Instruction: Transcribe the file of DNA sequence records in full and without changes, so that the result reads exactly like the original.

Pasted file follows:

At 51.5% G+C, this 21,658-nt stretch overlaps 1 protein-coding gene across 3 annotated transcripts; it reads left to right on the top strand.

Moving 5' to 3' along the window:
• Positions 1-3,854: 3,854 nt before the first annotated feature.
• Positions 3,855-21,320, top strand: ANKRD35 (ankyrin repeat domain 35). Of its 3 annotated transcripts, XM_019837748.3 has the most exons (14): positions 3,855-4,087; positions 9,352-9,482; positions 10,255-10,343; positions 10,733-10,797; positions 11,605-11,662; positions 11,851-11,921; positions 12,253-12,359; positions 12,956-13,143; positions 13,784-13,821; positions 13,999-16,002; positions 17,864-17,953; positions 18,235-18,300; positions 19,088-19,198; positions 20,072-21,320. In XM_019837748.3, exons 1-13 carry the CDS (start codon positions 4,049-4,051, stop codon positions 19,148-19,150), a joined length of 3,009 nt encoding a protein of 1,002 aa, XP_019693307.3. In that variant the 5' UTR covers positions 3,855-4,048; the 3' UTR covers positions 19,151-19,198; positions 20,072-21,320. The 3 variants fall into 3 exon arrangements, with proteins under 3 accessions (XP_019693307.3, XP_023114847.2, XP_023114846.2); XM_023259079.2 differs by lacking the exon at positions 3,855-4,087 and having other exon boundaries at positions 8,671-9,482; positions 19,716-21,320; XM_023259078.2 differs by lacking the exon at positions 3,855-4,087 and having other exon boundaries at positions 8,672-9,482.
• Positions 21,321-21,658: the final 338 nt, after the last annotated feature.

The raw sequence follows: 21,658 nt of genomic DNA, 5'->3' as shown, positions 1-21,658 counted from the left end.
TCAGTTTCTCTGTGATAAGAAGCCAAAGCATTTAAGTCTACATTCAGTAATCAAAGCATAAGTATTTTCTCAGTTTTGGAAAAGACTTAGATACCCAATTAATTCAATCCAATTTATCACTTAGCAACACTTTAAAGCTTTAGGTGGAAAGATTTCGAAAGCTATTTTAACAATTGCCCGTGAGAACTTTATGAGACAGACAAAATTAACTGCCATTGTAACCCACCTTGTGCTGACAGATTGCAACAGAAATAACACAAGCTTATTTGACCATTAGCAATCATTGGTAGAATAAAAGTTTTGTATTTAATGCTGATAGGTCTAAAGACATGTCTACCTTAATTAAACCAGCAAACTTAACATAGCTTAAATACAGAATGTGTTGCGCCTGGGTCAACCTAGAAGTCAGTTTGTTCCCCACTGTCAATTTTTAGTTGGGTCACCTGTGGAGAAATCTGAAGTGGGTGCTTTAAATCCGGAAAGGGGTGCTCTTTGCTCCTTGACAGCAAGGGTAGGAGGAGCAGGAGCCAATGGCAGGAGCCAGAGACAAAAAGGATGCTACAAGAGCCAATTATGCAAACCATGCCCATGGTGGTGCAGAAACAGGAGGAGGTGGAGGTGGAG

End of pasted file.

At 51.5% G+C, this 21,658-nt stretch overlaps 1 protein-coding gene across 3 annotated transcripts; it reads left to right on the top strand.

Moving 5' to 3' along the window:
• Positions 1-3,854: 3,854 nt before the first annotated feature.
• Positions 3,855-21,320, top strand: ANKRD35 (ankyrin repeat domain 35). Of its 3 annotated transcripts, XM_019837748.3 has the most exons (14): positions 3,855-4,087; positions 9,352-9,482; positions 10,255-10,343; positions 10,733-10,797; positions 11,605-11,662; positions 11,851-11,921; positions 12,253-12,359; positions 12,956-13,143; positions 13,784-13,821; positions 13,999-16,002; positions 17,864-17,953; positions 18,235-18,300; positions 19,088-19,198; positions 20,072-21,320. In XM_019837748.3, exons 1-13 carry the CDS (start codon positions 4,049-4,051, stop codon positions 19,148-19,150), a joined length of 3,009 nt encoding a protein of 1,002 aa, XP_019693307.3. In that variant the 5' UTR covers positions 3,855-4,048; the 3' UTR covers positions 19,151-19,198; positions 20,072-21,320. The 3 variants fall into 3 exon arrangements, with proteins under 3 accessions (XP_019693307.3, XP_023114847.2, XP_023114846.2); XM_023259079.2 differs by lacking the exon at positions 3,855-4,087 and having other exon boundaries at positions 8,671-9,482; positions 19,716-21,320; XM_023259078.2 differs by lacking the exon at positions 3,855-4,087 and having other exon boundaries at positions 8,672-9,482.
• Positions 21,321-21,658: the final 338 nt, after the last annotated feature.

The raw sequence follows: 21,658 nt of genomic DNA, 5'->3' as shown, positions 1-21,658 counted from the left end.
TCAGTTTCTCTGTGATAAGAAGCCAAAGCATTTAAGTCTACATTCAGTAATCAAAGCATAAGTATTTTCTCAGTTTTGGAAAAGACTTAGATACCCAATTAATTCAATCCAATTTATCACTTAGCAACACTTTAAAGCTTTAGGTGGAAAGATTTCGAAAGCTATTTTAACAATTGCCCGTGAGAACTTTATGAGACAGACAAAATTAACTGCCATTGTAACCCACCTTGTGCTGACAGATTGCAACAGAAATAACACAAGCTTATTTGACCATTAGCAATCATTGGTAGAATAAAAGTTTTGTATTTAATGCTGATAGGTCTAAAGACATGTCTACCTTAATTAAACCAGCAAACTTAACATAGCTTAAATACAGAATGTGTTGCGCCTGGGTCAACCTAGAAGTCAGTTTGTTCCCCACTGTCAATTTTTAGTTGGGTCACCTGTGGAGAAATCTGAAGTGGGTGCTTTAAATCCGGAAAGGGGTGCTCTTTGCTCCTTGACAGCAAGGGTAGGAGGAGCAGGAGCCAATGGCAGGAGCCAGAGACAAAAAGGATGCTACAAGAGCCAATTATGCAAACCATGCCCATGGTGGTGCAGAAACAGGAGGAGGTGGAGGTGGAG